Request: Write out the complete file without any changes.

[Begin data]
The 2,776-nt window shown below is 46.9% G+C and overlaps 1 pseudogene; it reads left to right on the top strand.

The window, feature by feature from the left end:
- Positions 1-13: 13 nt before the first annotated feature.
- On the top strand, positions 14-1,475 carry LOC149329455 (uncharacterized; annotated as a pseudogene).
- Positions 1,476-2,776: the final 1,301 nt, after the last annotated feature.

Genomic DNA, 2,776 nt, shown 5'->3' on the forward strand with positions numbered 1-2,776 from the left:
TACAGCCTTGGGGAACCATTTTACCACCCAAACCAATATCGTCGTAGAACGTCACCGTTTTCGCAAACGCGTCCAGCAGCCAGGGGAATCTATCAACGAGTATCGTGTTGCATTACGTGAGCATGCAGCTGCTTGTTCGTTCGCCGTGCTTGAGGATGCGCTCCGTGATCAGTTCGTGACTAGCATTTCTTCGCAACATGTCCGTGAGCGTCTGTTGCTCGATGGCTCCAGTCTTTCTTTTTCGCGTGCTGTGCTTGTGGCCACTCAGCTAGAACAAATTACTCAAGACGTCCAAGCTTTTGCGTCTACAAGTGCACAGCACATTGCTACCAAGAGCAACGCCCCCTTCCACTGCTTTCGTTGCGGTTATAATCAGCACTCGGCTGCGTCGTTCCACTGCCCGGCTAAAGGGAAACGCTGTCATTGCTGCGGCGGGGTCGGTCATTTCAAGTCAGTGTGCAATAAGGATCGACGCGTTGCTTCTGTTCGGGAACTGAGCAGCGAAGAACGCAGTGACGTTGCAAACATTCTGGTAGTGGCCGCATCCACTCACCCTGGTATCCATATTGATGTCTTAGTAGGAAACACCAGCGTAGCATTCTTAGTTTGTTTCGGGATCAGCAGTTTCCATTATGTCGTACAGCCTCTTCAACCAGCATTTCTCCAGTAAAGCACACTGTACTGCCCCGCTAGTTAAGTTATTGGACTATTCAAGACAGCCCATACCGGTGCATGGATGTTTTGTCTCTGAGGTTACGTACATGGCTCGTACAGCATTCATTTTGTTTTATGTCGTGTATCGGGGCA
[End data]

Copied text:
The 2,776-nt window shown below is 46.9% G+C and overlaps 1 pseudogene; it reads left to right on the top strand.

The window, feature by feature from the left end:
- Positions 1-13: 13 nt before the first annotated feature.
- On the top strand, positions 14-1,475 carry LOC149329455 (uncharacterized; annotated as a pseudogene).
- Positions 1,476-2,776: the final 1,301 nt, after the last annotated feature.

Genomic DNA, 2,776 nt, shown 5'->3' on the forward strand with positions numbered 1-2,776 from the left:
TACAGCCTTGGGGAACCATTTTACCACCCAAACCAATATCGTCGTAGAACGTCACCGTTTTCGCAAACGCGTCCAGCAGCCAGGGGAATCTATCAACGAGTATCGTGTTGCATTACGTGAGCATGCAGCTGCTTGTTCGTTCGCCGTGCTTGAGGATGCGCTCCGTGATCAGTTCGTGACTAGCATTTCTTCGCAACATGTCCGTGAGCGTCTGTTGCTCGATGGCTCCAGTCTTTCTTTTTCGCGTGCTGTGCTTGTGGCCACTCAGCTAGAACAAATTACTCAAGACGTCCAAGCTTTTGCGTCTACAAGTGCACAGCACATTGCTACCAAGAGCAACGCCCCCTTCCACTGCTTTCGTTGCGGTTATAATCAGCACTCGGCTGCGTCGTTCCACTGCCCGGCTAAAGGGAAACGCTGTCATTGCTGCGGCGGGGTCGGTCATTTCAAGTCAGTGTGCAATAAGGATCGACGCGTTGCTTCTGTTCGGGAACTGAGCAGCGAAGAACGCAGTGACGTTGCAAACATTCTGGTAGTGGCCGCATCCACTCACCCTGGTATCCATATTGATGTCTTAGTAGGAAACACCAGCGTAGCATTCTTAGTTTGTTTCGGGATCAGCAGTTTCCATTATGTCGTACAGCCTCTTCAACCAGCATTTCTCCAGTAAAGCACACTGTACTGCCCCGCTAGTTAAGTTATTGGACTATTCAAGACAGCCCATACCGGTGCATGGATGTTTTGTCTCTGAGGTTACGTACATGGCTCGTACAGCATTCATTTTGTTTTATGTCGTGTATCGGGGCA